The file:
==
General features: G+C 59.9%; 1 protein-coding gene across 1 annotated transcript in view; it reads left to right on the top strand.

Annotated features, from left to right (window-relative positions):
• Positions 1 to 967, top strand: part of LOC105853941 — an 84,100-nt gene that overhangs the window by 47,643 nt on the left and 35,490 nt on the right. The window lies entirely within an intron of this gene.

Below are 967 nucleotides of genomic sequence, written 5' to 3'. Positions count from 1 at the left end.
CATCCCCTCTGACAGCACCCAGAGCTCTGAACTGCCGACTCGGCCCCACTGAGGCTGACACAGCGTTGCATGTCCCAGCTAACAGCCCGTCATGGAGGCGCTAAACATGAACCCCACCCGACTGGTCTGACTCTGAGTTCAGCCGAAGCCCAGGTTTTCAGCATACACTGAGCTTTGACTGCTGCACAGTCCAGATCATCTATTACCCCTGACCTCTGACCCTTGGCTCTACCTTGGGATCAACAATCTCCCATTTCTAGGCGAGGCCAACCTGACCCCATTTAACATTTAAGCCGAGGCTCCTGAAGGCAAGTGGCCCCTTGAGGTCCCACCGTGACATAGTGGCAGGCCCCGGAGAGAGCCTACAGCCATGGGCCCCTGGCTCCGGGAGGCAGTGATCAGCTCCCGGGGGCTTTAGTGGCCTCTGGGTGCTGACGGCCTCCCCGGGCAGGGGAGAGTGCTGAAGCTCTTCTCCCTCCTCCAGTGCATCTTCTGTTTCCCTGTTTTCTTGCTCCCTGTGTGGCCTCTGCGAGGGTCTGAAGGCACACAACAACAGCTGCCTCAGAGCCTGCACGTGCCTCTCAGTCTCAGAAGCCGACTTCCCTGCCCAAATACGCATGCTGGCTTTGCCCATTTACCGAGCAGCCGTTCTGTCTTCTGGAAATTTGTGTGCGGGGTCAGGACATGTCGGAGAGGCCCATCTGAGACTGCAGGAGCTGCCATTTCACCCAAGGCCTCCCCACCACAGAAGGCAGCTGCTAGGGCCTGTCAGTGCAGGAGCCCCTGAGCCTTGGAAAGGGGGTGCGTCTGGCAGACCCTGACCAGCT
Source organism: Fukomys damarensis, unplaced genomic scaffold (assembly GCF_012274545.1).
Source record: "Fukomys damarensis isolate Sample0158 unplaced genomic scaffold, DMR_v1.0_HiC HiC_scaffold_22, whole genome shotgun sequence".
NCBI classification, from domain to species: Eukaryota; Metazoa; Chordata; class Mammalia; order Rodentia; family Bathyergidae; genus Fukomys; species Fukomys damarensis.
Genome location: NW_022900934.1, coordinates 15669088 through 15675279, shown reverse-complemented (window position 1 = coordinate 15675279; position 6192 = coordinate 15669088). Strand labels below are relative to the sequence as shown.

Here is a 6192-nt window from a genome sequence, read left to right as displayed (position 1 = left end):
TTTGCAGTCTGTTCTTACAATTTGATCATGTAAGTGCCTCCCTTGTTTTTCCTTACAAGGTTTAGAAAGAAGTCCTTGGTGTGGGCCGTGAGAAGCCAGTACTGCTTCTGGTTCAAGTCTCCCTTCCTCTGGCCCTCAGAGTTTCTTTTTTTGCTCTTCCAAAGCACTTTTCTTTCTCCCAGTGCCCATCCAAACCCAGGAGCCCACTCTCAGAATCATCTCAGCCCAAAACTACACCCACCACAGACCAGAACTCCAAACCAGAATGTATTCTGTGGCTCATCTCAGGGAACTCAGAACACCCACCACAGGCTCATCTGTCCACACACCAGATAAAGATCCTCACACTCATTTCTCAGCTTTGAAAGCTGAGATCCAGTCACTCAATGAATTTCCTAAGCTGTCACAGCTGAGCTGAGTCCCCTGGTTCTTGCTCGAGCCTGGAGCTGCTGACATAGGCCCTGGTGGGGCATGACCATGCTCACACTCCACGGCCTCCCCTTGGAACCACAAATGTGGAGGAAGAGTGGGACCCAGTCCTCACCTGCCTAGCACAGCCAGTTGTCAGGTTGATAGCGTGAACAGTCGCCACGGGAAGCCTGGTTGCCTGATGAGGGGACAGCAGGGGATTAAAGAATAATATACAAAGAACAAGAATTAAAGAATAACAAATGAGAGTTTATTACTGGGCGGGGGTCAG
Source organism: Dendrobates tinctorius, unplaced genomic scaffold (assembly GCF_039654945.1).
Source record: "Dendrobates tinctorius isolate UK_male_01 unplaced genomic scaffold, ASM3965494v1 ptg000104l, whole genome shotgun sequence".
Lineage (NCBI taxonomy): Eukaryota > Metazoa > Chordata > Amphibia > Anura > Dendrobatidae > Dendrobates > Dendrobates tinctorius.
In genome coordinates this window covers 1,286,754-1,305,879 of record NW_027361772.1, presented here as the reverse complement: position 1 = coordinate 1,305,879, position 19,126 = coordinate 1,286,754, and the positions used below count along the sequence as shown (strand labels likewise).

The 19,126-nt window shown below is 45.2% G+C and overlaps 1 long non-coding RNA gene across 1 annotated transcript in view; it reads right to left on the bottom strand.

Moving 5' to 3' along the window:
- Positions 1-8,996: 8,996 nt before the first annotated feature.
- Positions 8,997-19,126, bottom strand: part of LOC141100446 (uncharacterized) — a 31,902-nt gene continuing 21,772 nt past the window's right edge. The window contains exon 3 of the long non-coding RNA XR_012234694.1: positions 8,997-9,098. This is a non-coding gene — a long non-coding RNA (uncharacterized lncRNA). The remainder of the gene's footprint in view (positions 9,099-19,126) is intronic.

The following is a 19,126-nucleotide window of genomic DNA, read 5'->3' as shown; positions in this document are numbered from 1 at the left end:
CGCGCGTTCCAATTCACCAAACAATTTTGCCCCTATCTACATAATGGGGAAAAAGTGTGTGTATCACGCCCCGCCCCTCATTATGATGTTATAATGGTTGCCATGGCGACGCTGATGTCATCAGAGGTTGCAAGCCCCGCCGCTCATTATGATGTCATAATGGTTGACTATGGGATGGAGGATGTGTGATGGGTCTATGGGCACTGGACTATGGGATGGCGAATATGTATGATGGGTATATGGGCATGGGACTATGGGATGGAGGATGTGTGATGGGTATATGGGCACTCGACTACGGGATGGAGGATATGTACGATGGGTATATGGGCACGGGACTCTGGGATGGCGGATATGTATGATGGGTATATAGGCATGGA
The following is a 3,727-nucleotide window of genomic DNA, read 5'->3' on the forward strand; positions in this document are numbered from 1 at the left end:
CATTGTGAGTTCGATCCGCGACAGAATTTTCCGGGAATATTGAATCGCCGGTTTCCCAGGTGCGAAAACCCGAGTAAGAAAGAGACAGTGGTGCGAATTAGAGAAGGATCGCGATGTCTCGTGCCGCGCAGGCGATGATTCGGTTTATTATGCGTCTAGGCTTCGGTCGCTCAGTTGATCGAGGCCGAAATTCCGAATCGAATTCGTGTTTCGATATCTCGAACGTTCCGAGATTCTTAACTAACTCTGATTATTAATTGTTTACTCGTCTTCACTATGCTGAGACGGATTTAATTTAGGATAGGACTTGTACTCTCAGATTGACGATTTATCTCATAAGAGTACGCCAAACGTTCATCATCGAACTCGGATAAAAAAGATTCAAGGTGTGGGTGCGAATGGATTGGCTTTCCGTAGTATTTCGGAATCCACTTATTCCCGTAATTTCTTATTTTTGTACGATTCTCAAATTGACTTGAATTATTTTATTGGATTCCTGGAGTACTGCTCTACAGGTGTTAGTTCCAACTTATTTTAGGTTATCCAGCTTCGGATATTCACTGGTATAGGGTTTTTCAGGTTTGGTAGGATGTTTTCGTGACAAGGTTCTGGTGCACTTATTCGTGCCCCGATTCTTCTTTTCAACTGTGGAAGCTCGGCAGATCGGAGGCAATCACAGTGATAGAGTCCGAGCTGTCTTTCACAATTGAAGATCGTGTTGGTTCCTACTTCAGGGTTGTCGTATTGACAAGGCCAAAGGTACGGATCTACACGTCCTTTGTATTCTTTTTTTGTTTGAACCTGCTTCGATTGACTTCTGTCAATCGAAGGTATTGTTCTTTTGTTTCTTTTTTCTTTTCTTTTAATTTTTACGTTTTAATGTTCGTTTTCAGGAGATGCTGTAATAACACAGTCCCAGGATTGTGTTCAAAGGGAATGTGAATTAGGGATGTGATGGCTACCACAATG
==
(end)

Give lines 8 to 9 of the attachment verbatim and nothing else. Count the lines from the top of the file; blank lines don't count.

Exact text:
NCBI classification, from domain to species: Eukaryota; Metazoa; Chordata; class Mammalia; order Rodentia; family Bathyergidae; genus Fukomys; species Fukomys damarensis.
Genome location: NW_022900934.1, coordinates 15669088 through 15675279, shown reverse-complemented (window position 1 = coordinate 15675279; position 6192 = coordinate 15669088). Strand labels below are relative to the sequence as shown.